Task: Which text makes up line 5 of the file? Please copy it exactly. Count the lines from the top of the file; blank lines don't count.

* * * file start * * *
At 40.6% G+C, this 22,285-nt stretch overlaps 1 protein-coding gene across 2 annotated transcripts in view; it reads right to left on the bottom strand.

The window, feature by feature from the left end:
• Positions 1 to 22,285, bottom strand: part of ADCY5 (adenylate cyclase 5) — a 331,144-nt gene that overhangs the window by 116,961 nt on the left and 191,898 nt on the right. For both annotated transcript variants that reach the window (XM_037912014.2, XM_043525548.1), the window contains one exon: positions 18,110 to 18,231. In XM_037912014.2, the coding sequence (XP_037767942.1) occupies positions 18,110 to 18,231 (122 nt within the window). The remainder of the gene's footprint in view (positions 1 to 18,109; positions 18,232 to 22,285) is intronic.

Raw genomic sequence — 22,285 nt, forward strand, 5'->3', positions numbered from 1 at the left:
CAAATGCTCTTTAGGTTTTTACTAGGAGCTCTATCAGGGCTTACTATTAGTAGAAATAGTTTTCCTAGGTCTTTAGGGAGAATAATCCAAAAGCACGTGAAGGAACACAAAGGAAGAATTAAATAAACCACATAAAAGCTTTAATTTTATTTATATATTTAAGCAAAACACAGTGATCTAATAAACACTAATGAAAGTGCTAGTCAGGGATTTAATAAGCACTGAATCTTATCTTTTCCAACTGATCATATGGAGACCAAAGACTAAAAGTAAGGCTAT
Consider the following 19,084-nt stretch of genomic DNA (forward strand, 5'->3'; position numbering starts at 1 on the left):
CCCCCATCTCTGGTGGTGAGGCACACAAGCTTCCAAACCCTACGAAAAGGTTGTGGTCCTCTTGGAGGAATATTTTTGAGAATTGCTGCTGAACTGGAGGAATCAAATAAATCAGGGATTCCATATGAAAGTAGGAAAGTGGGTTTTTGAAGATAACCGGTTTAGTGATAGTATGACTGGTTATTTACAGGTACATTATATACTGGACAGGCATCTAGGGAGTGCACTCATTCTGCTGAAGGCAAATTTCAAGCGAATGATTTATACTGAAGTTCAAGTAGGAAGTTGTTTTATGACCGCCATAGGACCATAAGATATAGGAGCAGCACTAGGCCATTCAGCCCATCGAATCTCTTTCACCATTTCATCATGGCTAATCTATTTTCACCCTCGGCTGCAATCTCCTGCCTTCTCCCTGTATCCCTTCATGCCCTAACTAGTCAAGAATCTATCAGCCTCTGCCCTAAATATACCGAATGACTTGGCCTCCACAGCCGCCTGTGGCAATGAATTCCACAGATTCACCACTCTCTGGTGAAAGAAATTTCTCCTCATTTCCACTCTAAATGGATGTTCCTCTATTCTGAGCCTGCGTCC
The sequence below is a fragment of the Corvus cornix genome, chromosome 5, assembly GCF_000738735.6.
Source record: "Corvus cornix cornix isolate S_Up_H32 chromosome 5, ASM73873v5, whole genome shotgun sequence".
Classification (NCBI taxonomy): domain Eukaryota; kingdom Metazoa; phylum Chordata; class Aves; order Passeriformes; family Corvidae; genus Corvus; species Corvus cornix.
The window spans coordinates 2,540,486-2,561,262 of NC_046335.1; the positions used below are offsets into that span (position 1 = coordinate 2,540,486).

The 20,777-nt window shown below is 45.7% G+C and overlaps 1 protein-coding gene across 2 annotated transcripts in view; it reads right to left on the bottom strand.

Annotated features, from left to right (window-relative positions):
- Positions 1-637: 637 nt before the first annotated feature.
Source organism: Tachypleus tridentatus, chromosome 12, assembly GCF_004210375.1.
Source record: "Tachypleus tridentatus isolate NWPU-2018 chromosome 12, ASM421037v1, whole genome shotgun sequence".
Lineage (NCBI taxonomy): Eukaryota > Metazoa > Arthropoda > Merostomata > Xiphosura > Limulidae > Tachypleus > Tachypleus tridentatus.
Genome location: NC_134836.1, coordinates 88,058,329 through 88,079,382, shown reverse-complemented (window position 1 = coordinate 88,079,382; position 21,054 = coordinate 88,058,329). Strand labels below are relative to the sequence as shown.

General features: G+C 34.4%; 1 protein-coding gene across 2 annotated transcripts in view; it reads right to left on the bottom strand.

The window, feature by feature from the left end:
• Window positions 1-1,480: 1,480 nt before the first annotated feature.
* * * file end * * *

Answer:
CAAATGCTCTTTAGGTTTTTACTAGGAGCTCTATCAGGGCTTACTATTAGTAGAAATAGTTTTCCTAGGTCTTTAGGGAGAATAATCCAAAAGCACGTGAAGGAACACAAAGGAAGAATTAAATAAACCACATAAAAGCTTTAATTTTATTTATATATTTAAGCAAAACACAGTGATCTAATAAACACTAATGAAAGTGCTAGTCAGGGATTTAATAAGCACTGAATCTTATCTTTTCCAACTGATCATATGGAGACCAAAGACTAAAAGTAAGGCTAT